At this point, it’ll be helpful to distinguish between moral duties and moral values. If we don’t, that third alternative looks very strange. Our moral duties are made up of our moral obligations and prohibitions, in other words what we ought and ought not do. We use the terms “right” and “wrong” to talk about duties. Moral value is a whole different thing. I’m currently struggling to come up with a succinct way to describe it, but we all have an intuitive idea of what it means for something to be valuable. For example, many people would agree that human life (or life in general) is intrinsically valuable, ie. that it has intrinsic moral worth. Furthermore, we can agree that virtues like compassion, honesty, mercy, love, humility, justice, etc. are all morally valuable. I suppose, even further, that actions or decisions that involve us valuing these moral values, is itself valuable. For example, there’s moral value in becoming a doctor, because in doing so we save lives. We use the terms “good” and “bad” to talk about values. So it is good to be compassionate and merciful, it’s good to become a doctor, etc.
Now here’s an important nuance: values do not imply duties. It’s possible that something be valuable without that leading directly to a specific duty. For example, being a doctor is valuable, but we don’t have any moral obligation to become a doctor (all things being equal). Furthermore, it’s conceivable that compassion (for example) is morally valuable, without us being obligated to show compassion to others.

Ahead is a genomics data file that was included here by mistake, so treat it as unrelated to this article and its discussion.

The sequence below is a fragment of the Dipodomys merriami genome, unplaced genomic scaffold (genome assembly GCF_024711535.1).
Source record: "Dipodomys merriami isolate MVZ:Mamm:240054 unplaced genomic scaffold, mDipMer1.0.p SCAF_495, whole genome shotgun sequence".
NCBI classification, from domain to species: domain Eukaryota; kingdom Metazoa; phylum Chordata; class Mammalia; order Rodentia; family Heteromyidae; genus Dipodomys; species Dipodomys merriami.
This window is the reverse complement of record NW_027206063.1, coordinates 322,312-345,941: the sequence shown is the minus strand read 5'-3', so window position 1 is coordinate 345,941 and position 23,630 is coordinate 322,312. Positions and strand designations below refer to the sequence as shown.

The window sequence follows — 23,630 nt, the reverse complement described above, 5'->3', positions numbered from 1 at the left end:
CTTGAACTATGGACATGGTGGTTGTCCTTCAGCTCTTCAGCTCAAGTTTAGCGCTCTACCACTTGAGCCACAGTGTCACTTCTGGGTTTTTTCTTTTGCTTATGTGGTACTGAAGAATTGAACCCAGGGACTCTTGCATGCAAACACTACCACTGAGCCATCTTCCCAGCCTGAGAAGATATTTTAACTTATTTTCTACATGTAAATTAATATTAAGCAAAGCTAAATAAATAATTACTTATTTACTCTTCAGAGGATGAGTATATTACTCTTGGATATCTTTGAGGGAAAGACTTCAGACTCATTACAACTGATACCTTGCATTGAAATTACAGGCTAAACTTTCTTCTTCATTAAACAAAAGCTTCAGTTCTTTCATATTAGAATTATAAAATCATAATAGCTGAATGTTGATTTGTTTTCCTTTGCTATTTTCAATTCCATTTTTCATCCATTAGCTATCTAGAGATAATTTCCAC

Okay, back to EDCT. The Essential Divine Command Theorist holds that God is essentially good, and that his nature stands as the paradigm of moral goodness. That is to say, firstly, he is by nature loving, compassionate, merciful, just, honest, etc. and, secondly, his nature is the standard in virtue of which other things have their value. So the EDCT proponent will answer to arbitrariness objection by pointing out that an essentially good being would never command that we rape small children and so on. This is because the commands God would issue are based on his nature, which is essential to him (in other words, it’s not possible for God to fail to be loving, compassionate, etc.)
Derivative Divine Command Theory
I find the EDCT to be a good answer to the Euthyphro Dilemma (I suppose that’s why I’m an EDCT proponent), but I thought it would be interesting to note that the DCT proponent possibly has another option available to them. I call it Derivative Divine Command Theory (DDCT), because it flips the order of things that we find in EDCT. In EDCT, moral value is logically prior to moral duty. God has his nature before he issues any commands. Thus, duties (from God’s commands) are dependent upon value (from God’s nature). In a previous post I suggested that, in legal systems, one’s legal rights might be derived from one’s legal duties, and in DDCT we do the very same thing to values and duties. DDCT says, along with EDCT, that God is by nature loving, compassionate, merciful, etc. but holds (unlike EDCT) that there is no inherent moral value in any of these. God issues commands to us, and these commands confer duties onto us because he is our creator, or because he has power over us, or for some other non-moral reason. Then, things attain moral value in virtue of their relation to our duties. So, assuming “preserve human life”[2 again] is a duty of ours, then human life is valuable in that it is safeguarded by our duties. Furthermore, many of the virtues I mentioned are valuable if something like “love your fellow man” is a duty of ours.